7 Mistakes I Made When Working With Virtual Assistants

First, congratulations for dabbling into the world of offshoring!

Whether or not you came to VA Platinum to get your virtual assistant for financial planning, mortgage broking or an executive assistant, I commend you for taking a step towards freedom.

If you are new to offshoring, you are most likely to find yourself questioning your decision due to unfamiliarity or culture shock.

I totally relate to waking up all sweaty and uneasy when I first started. Back then, I did everything on my own, searching from volumes of profiles in Upwork (formerly known as Odesk).

I remember having to deal with at least 15 people to find someone to replace a staff member who suddenly went AWOL.

Thankfully, I overcame it after learning the hard way.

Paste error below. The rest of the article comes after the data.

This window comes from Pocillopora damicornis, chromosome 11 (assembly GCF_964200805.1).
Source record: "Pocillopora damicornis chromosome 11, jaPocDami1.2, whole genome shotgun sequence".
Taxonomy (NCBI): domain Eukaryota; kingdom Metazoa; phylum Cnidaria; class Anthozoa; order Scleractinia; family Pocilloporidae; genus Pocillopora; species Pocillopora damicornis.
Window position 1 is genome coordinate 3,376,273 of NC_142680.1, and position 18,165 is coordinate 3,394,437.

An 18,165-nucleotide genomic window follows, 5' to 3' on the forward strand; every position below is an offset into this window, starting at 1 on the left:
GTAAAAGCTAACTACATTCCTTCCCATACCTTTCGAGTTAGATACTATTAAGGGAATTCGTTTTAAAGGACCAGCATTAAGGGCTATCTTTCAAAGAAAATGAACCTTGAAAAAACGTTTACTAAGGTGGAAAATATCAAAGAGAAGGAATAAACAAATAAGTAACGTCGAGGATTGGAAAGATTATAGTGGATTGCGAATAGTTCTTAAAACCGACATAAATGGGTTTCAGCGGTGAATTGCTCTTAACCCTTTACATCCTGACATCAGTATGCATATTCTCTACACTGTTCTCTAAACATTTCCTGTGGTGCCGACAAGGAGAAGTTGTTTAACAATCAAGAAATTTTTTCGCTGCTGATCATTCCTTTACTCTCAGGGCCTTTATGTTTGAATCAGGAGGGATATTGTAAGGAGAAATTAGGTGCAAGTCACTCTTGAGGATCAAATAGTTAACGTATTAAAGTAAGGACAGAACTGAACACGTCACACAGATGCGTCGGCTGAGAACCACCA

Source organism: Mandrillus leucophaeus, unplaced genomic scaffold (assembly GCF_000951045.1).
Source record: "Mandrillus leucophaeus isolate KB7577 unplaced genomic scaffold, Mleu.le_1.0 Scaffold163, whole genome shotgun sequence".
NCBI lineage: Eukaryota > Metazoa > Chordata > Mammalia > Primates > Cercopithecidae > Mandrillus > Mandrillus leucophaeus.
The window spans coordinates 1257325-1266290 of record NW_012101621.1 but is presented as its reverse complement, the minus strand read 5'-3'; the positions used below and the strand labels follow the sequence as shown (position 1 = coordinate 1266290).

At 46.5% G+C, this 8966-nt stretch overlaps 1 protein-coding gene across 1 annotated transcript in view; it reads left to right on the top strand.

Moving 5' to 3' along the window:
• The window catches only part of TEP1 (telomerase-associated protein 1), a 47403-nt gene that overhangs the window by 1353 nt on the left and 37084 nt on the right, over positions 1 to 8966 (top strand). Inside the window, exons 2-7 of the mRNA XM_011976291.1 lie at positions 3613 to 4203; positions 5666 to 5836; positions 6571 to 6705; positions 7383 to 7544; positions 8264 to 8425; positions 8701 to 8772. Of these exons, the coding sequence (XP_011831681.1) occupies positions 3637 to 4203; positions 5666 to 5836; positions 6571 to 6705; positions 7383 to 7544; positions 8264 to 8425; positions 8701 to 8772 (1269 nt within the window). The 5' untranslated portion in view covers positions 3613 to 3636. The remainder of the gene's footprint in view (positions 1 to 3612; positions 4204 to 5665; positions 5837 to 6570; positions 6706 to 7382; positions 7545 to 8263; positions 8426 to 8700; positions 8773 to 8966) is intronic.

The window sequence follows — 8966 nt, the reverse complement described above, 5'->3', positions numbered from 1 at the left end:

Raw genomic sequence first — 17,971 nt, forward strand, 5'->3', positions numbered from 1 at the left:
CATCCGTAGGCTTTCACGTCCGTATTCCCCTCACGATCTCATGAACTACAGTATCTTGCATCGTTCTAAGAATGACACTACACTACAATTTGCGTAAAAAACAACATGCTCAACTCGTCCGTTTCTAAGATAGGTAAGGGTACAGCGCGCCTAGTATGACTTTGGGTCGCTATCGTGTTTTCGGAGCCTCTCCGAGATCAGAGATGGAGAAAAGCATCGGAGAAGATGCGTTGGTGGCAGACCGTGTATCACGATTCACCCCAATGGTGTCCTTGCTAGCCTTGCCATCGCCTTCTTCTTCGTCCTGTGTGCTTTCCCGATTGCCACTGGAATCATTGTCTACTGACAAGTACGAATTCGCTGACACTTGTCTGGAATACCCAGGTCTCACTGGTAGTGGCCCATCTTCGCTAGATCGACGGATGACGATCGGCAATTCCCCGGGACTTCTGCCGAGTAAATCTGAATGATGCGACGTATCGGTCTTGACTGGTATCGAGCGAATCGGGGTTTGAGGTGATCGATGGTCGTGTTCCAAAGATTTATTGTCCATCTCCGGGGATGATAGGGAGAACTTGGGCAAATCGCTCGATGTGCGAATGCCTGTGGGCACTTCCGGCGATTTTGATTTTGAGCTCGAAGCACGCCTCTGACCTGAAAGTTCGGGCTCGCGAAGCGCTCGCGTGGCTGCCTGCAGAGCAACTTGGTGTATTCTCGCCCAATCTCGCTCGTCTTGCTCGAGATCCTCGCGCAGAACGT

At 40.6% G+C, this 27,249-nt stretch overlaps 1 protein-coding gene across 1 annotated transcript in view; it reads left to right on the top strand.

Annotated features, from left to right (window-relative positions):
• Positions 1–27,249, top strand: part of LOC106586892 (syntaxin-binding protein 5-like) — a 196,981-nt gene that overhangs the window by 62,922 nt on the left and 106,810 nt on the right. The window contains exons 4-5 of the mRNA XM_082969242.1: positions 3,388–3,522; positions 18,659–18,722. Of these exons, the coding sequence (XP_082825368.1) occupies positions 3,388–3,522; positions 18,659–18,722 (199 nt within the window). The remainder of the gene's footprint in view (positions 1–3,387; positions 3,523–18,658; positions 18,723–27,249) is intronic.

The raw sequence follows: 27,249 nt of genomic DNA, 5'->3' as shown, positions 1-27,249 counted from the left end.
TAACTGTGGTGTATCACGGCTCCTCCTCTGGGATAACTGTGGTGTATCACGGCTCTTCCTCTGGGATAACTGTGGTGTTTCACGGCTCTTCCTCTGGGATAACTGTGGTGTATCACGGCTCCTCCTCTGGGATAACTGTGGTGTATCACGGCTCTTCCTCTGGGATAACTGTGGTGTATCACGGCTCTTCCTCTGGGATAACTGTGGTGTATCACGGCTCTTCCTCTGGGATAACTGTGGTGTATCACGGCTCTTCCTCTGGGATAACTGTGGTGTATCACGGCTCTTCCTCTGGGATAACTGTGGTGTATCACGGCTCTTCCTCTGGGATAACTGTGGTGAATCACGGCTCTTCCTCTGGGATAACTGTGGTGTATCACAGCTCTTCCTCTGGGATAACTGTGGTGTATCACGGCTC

I’m no stranger to the overwhelming looks of advisers and business owners coming to me to get some kind of assurance that they’re doing well with their staff.

Because of this, I was able to recognise what goes wrong in the mix and I’m happy to have figured out the secret sauce to correct it.

So here I am, sharing the top 7 mistakes I made when I first started and I still see advisers and business owners commit.

Let’s dive in!

1. Only hiring one (1) staff.

An offshore virtual assistant costs 1/3 of what an Australia office worker earns to do the same job. If it is a matter of cutting costs, hiring 2 staff will still help you save.

Plus, there are so many benefits in getting 2 staff right off the bat.


Let me tell you an amazing discovery – the staff train each other.

What I realised with my staff in the Philippines is that when they are paired up; they learn, grow and share knowledge together as one awesome unit – even without your supervision!

They are more confident, attentive and engaged because they know that they’re responsible for checking each other’s work. They work independently but interact as a team.

Back up

Honestly, this is a fail-proof way of assuring that you always have a staff member to support you in any given day.

If there’s an emergency situation and one staff member is away, you can simply endorse the work to the other staff you have present.